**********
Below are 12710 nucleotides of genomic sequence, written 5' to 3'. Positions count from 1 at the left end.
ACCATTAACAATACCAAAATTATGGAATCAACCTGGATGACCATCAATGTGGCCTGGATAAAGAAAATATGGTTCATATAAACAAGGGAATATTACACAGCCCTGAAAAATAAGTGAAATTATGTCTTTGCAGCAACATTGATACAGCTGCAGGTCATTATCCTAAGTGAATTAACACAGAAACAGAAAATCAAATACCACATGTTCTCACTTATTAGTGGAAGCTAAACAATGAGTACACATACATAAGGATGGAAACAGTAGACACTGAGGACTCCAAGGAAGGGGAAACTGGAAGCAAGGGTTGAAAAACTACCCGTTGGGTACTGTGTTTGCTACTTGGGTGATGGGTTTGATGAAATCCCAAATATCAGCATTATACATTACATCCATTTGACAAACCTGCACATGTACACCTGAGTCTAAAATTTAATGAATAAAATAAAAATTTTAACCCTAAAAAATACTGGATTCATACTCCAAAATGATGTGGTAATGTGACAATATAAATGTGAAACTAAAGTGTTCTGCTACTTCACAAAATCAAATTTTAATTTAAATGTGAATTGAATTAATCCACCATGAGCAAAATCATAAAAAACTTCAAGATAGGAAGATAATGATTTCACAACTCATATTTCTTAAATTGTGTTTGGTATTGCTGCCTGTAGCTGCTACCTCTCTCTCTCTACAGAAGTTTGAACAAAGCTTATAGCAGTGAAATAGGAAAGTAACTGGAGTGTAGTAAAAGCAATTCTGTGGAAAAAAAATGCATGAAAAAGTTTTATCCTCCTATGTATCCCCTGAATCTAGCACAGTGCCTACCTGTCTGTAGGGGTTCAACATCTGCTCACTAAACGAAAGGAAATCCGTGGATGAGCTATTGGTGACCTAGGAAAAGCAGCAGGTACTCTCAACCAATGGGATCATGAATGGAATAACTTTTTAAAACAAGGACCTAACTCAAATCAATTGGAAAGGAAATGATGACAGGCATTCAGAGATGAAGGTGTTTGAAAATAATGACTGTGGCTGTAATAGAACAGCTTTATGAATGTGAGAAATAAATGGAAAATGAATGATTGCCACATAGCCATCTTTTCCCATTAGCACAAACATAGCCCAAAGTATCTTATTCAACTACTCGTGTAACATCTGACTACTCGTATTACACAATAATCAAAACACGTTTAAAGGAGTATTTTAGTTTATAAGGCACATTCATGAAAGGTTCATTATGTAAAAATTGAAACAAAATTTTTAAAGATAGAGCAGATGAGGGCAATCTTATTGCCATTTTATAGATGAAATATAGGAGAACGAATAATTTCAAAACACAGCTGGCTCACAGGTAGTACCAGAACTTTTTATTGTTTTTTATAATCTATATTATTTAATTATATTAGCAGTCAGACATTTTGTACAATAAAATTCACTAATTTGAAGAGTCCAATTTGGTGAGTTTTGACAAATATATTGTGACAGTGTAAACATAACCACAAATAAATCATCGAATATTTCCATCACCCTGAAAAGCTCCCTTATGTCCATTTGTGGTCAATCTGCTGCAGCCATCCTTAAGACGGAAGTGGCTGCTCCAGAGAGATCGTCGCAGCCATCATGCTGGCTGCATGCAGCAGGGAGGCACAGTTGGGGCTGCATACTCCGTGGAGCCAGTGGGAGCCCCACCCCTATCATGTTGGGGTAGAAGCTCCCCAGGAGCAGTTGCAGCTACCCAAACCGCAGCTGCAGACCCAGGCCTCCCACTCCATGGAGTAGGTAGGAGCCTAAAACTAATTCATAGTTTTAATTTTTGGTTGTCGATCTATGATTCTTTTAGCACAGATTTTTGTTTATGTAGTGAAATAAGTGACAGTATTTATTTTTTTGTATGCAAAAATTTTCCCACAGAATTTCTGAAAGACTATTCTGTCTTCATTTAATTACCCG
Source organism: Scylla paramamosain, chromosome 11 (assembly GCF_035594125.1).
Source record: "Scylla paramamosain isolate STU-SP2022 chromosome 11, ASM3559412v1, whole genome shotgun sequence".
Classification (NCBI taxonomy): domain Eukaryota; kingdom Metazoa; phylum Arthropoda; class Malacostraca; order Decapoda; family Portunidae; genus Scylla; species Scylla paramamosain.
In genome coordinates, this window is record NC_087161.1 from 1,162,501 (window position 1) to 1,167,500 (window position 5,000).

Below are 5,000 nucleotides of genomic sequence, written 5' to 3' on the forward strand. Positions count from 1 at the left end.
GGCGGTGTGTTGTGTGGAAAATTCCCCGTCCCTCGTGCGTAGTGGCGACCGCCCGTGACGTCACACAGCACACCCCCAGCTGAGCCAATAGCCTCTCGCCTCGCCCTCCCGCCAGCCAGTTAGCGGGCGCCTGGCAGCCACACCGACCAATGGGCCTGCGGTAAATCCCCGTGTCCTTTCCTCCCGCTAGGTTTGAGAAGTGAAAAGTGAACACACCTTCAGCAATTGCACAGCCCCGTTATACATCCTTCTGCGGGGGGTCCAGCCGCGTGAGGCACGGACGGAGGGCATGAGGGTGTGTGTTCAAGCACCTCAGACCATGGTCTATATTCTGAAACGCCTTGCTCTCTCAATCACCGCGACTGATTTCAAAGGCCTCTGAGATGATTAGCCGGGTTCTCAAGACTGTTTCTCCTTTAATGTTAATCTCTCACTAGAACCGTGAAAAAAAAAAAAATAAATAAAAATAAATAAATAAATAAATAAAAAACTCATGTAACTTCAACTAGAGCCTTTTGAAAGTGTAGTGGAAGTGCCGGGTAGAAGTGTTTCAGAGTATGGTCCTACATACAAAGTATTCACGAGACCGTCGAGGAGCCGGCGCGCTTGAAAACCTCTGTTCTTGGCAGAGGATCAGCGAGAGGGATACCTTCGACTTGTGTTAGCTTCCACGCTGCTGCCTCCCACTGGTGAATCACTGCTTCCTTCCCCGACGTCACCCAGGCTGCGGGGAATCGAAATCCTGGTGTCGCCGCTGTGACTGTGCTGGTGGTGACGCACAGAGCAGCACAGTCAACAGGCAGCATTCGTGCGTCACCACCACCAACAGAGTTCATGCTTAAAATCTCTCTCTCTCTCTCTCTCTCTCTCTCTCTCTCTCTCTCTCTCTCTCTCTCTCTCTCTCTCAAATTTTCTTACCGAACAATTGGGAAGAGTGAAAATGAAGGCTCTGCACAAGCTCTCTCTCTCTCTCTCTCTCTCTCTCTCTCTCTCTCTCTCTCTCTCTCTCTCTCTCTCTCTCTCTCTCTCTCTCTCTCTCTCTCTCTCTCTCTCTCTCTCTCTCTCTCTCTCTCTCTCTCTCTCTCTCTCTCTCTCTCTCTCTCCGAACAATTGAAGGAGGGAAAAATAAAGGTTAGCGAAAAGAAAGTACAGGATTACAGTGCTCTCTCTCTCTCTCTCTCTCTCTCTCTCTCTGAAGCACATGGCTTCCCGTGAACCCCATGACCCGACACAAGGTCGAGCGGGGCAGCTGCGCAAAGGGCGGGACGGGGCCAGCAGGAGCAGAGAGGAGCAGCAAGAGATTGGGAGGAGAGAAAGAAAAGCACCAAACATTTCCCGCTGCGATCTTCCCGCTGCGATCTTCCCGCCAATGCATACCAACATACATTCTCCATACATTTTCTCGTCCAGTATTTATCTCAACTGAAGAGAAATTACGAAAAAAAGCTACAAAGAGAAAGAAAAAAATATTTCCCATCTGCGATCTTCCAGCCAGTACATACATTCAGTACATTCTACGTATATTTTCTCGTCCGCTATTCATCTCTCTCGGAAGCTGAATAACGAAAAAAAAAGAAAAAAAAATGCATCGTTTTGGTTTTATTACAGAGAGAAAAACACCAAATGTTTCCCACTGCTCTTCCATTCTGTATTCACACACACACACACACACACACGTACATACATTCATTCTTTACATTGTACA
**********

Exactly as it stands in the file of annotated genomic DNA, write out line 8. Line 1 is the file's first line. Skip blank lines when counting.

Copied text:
GGCGGTGTGTTGTGTGGAAAATTCCCCGTCCCTCGTGCGTAGTGGCGACCGCCCGTGACGTCACACAGCACACCCCCAGCTGAGCCAATAGCCTCTCGCCTCGCCCTCCCGCCAGCCAGTTAGCGGGCGCCTGGCAGCCACACCGACCAATGGGCCTGCGGTAAATCCCCGTGTCCTTTCCTCCCGCTAGGTTTGAGAAGTGAAAAGTGAACACACCTTCAGCAATTGCACAGCCCCGTTATACATCCTTCTGCGGGGGGTCCAGCCGCGTGAGGCACGGACGGAGGGCATGAGGGTGTGTGTTCAAGCACCTCAGACCATGGTCTATATTCTGAAACGCCTTGCTCTCTCAATCACCGCGACTGATTTCAAAGGCCTCTGAGATGATTAGCCGGGTTCTCAAGACTGTTTCTCCTTTAATGTTAATCTCTCACTAGAACCGTGAAAAAAAAAAAAATAAATAAAAATAAATAAATAAATAAATAAAAAACTCATGTAACTTCAACTAGAGCCTTTTGAAAGTGTAGTGGAAGTGCCGGGTAGAAGTGTTTCAGAGTATGGTCCTACATACAAAGTATTCACGAGACCGTCGAGGAGCCGGCGCGCTTGAAAACCTCTGTTCTTGGCAGAGGATCAGCGAGAGGGATACCTTCGACTTGTGTTAGCTTCCACGCTGCTGCCTCCCACTGGTGAATCACTGCTTCCTTCCCCGACGTCACCCAGGCTGCGGGGAATCGAAATCCTGGTGTCGCCGCTGTGACTGTGCTGGTGGTGACGCACAGAGCAGCACAGTCAACAGGCAGCATTCGTGCGTCACCACCACCAACAGAGTTCATGCTTAAAATCTCTCTCTCTCTCTCTCTCTCTCTCTCTCTCTCTCTCTCTCTCTCTCTCTCTCTCTCTCTCAAATTTTCTTACCGAACAATTGGGAAGAGTGAAAATGAAGGCTCTGCACAAGCTCTCTCTCTCTCTCTCTCTCTCTCTCTCTCTCTCTCTCTCTCTCTCTCTCTCTCTCTCTCTCTCTCTCTCTCTCTCTCTCTCTCTCTCTCTCTCTCTCTCTCTCTCTCTCTCTCTCTCTCTCTCTCTCTCTCTCTCTCTCTCTCCGAACAATTGAAGGAGGGAAAAATAAAGGTTAGCGAAAAGAAAGTACAGGATTACAGTGCTCTCTCTCTCTCTCTCTCTCTCTCTCTCTCTGAAGCACATGGCTTCCCGTGAACCCCATGACCCGACACAAGGTCGAGCGGGGCAGCTGCGCAAAGGGCGGGACGGGGCCAGCAGGAGCAGAGAGGAGCAGCAAGAGATTGGGAGGAGAGAAAGAAAAGCACCAAACATTTCCCGCTGCGATCTTCCCGCTGCGATCTTCCCGCCAATGCATACCAACATACATTCTCCATACATTTTCTCGTCCAGTATTTATCTCAACTGAAGAGAAATTACGAAAAAAAGCTACAAAGAGAAAGAAAAAAATATTTCCCATCTGCGATCTTCCAGCCAGTACATACATTCAGTACATTCTACGTATATTTTCTCGTCCGCTATTCATCTCTCTCGGAAGCTGAATAACGAAAAAAAAAGAAAAAAAAATGCATCGTTTTGGTTTTATTACAGAGAGAAAAACACCAAATGTTTCCCACTGCTCTTCCATTCTGTATTCACACACACACACACACACACACGTACATACATTCATTCTTTACATTGTACA